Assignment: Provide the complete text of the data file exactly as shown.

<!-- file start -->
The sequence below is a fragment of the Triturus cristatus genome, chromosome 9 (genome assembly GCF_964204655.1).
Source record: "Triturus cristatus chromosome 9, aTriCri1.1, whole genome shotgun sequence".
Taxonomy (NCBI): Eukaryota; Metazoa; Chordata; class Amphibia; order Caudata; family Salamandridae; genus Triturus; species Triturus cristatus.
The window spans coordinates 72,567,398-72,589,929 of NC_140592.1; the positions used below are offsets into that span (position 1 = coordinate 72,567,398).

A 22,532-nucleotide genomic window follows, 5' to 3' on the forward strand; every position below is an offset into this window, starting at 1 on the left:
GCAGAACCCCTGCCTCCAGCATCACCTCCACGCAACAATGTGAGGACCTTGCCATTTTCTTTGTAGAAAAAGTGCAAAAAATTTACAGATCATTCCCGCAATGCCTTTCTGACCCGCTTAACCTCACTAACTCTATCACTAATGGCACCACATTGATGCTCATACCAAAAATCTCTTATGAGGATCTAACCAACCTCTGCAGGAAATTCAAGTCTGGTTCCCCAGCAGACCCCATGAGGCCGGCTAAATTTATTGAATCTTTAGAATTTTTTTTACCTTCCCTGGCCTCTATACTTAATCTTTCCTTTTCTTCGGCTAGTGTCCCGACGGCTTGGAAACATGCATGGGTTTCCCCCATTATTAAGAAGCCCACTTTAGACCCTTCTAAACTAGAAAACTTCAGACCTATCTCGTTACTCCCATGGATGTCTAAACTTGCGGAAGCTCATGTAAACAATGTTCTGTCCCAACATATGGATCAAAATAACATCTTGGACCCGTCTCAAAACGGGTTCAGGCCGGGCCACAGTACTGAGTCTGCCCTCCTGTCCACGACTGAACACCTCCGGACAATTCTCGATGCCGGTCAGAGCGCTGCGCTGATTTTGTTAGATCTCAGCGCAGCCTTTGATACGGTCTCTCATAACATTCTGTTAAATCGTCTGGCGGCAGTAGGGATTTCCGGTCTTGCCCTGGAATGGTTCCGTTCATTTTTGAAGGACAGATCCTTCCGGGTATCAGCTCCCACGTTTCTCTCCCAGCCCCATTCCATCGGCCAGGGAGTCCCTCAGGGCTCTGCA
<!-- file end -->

The sequence below is a fragment of the Triturus cristatus genome, chromosome 9 (genome assembly GCF_964204655.1).
Source record: "Triturus cristatus chromosome 9, aTriCri1.1, whole genome shotgun sequence".
Taxonomy (NCBI): Eukaryota; Metazoa; Chordata; class Amphibia; order Caudata; family Salamandridae; genus Triturus; species Triturus cristatus.
The window spans coordinates 72,567,398-72,589,929 of NC_140592.1; the positions used below are offsets into that span (position 1 = coordinate 72,567,398).

A 22,532-nucleotide genomic window follows, 5' to 3' on the forward strand; every position below is an offset into this window, starting at 1 on the left:
GCAGAACCCCTGCCTCCAGCATCACCTCCACGCAACAATGTGAGGACCTTGCCATTTTCTTTGTAGAAAAAGTGCAAAAAATTTACAGATCATTCCCGCAATGCCTTTCTGACCCGCTTAACCTCACTAACTCTATCACTAATGGCACCACATTGATGCTCATACCAAAAATCTCTTATGAGGATCTAACCAACCTCTGCAGGAAATTCAAGTCTGGTTCCCCAGCAGACCCCATGAGGCCGGCTAAATTTATTGAATCTTTAGAATTTTTTTTACCTTCCCTGGCCTCTATACTTAATCTTTCCTTTTCTTCGGCTAGTGTCCCGACGGCTTGGAAACATGCATGGGTTTCCCCCATTATTAAGAAGCCCACTTTAGACCCTTCTAAACTAGAAAACTTCAGACCTATCTCGTTACTCCCATGGATGTCTAAACTTGCGGAAGCTCATGTAAACAATGTTCTGTCCCAACATATGGATCAAAATAACATCTTGGACCCGTCTCAAAACGGGTTCAGGCCGGGCCACAGTACTGAGTCTGCCCTCCTGTCCACGACTGAACACCTCCGGACAATTCTCGATGCCGGTCAGAGCGCTGCGCTGATTTTGTTAGATCTCAGCGCAGCCTTTGATACGGTCTCTCATAACATTCTGTTAAATCGTCTGGCGGCAGTAGGGATTTCCGGTCTTGCCCTGGAATGGTTCCGTTCATTTTTGAAGGACAGATCCTTCCGGGTATCAGCTCCCACGTTTCTCTCCCAGCCCCATTCCATCGGCCAGGGAGTCCCTCAGGGCTCTGCA